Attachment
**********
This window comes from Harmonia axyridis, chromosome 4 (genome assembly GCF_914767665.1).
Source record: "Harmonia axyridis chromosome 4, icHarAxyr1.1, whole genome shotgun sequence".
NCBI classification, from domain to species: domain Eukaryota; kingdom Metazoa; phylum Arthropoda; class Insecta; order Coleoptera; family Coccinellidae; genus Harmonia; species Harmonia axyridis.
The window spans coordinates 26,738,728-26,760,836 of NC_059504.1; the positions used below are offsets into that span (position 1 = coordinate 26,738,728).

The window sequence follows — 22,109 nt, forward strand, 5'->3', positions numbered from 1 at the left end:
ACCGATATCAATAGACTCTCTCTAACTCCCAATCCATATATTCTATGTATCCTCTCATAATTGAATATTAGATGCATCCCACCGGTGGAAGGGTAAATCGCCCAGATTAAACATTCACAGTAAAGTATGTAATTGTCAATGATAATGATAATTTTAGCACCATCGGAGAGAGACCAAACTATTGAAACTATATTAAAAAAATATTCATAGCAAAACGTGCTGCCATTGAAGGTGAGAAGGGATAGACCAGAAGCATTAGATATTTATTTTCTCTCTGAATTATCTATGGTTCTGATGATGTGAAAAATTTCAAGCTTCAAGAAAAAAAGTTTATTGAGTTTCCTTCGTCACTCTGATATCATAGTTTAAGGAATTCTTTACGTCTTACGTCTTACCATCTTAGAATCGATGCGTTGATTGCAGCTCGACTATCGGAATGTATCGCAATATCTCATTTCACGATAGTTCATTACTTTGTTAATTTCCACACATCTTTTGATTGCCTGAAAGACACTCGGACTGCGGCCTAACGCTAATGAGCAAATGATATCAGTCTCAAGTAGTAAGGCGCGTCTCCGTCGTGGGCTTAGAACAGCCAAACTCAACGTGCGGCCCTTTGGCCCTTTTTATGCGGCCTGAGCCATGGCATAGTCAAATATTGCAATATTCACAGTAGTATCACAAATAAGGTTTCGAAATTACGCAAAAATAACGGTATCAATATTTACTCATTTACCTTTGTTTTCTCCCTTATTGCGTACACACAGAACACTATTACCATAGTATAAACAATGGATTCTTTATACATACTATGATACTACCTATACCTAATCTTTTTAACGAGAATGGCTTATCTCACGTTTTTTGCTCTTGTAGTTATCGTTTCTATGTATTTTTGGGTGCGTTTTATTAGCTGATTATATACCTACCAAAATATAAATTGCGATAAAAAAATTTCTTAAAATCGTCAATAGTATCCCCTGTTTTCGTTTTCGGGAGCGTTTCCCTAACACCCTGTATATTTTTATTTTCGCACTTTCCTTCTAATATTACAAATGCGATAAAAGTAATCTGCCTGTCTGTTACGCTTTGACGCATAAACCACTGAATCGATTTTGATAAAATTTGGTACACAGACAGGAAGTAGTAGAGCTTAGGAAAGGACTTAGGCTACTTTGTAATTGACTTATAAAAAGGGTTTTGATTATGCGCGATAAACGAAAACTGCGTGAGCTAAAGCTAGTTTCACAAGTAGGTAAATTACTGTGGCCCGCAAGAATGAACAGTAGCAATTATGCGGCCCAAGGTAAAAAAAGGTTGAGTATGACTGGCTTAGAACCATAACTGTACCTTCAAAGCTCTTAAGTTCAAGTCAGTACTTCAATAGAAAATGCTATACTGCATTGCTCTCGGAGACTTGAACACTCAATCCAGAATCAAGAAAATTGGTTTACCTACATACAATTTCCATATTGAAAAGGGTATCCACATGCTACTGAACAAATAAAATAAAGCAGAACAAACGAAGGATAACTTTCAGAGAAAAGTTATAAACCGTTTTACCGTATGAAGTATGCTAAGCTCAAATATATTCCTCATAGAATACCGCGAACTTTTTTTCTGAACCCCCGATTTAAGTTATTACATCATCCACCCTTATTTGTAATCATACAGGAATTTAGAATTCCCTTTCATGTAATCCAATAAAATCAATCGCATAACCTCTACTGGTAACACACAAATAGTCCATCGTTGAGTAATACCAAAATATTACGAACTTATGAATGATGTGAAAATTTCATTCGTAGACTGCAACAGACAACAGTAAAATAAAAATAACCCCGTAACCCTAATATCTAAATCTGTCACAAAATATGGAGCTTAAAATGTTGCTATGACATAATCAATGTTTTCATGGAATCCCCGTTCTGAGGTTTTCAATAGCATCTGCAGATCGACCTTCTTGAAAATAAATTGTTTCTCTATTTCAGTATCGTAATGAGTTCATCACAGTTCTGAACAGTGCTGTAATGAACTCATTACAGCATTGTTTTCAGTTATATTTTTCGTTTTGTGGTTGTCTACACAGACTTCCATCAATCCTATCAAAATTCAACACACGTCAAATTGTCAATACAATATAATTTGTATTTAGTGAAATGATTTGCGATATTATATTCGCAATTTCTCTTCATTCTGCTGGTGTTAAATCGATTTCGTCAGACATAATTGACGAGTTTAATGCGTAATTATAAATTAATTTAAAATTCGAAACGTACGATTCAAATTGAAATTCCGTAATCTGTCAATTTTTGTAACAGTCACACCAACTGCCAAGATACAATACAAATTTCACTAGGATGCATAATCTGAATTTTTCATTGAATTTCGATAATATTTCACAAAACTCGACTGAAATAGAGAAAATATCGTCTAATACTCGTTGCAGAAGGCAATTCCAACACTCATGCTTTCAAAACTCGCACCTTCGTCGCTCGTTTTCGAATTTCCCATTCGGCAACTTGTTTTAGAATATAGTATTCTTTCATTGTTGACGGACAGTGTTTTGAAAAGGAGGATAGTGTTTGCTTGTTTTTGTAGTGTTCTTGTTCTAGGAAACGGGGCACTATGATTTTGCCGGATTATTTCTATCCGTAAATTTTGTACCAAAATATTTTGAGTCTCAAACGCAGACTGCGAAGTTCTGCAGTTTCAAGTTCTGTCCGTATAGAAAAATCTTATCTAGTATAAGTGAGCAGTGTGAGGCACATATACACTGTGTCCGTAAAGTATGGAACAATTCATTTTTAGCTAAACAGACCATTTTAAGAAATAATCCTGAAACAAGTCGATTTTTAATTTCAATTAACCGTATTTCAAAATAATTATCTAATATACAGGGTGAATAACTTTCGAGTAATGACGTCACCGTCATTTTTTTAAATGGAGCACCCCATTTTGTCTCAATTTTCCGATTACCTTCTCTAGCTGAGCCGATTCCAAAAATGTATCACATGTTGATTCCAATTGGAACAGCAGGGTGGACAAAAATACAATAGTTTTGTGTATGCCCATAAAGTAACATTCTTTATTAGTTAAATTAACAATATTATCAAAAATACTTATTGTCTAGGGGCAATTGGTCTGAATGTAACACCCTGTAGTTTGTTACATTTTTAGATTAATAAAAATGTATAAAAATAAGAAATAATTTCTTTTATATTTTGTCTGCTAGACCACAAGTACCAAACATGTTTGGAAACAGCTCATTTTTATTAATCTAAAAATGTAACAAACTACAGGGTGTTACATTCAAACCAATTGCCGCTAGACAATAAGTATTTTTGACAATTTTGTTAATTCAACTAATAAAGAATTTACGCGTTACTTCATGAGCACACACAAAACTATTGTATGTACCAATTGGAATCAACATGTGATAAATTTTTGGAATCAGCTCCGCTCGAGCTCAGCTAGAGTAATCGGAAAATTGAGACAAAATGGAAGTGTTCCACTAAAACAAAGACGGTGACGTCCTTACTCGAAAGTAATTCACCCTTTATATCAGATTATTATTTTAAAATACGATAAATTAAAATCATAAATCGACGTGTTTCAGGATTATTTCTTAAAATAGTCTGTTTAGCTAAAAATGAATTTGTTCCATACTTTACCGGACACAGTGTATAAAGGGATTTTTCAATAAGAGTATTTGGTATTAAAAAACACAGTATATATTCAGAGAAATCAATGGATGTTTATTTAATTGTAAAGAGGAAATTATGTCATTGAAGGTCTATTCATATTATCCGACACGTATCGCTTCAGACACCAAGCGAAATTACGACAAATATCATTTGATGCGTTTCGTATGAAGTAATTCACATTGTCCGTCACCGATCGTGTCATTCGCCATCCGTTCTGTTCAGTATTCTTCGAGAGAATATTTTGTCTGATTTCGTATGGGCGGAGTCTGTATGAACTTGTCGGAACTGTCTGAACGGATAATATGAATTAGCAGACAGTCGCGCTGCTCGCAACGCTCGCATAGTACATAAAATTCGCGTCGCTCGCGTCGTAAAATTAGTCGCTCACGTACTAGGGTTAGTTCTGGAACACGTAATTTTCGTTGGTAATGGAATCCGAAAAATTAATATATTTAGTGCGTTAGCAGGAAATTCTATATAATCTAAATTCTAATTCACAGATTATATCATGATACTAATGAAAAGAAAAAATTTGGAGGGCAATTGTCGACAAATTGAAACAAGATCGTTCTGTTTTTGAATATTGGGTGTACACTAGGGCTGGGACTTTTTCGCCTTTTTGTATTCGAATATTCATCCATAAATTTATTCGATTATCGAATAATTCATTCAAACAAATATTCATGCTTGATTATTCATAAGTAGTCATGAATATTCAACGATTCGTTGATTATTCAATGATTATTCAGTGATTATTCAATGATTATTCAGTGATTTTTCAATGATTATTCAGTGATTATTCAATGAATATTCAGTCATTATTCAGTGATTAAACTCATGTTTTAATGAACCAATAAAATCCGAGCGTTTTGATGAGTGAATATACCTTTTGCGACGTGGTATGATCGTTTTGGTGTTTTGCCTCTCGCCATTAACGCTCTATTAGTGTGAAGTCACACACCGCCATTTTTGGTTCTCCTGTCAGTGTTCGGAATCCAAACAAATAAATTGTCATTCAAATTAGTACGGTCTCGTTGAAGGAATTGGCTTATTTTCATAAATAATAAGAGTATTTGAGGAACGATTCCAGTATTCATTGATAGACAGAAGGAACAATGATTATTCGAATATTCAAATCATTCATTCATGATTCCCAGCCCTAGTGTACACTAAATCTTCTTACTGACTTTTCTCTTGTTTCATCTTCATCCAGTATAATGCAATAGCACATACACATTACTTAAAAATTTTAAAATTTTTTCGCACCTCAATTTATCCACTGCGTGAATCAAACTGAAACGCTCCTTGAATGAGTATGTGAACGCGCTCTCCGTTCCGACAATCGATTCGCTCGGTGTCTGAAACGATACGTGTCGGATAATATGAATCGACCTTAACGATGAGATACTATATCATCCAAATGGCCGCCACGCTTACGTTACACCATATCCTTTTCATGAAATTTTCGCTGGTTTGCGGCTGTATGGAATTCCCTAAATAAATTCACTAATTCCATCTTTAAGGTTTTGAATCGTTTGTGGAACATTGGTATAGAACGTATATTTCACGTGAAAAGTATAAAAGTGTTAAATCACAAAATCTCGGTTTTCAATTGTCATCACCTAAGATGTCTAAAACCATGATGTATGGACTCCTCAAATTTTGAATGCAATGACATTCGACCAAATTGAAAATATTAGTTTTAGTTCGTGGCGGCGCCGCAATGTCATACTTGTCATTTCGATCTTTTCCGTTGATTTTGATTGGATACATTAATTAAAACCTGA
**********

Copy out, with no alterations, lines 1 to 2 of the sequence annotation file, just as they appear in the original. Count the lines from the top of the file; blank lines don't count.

This window comes from Harmonia axyridis, chromosome 4 (genome assembly GCF_914767665.1).
Source record: "Harmonia axyridis chromosome 4, icHarAxyr1.1, whole genome shotgun sequence".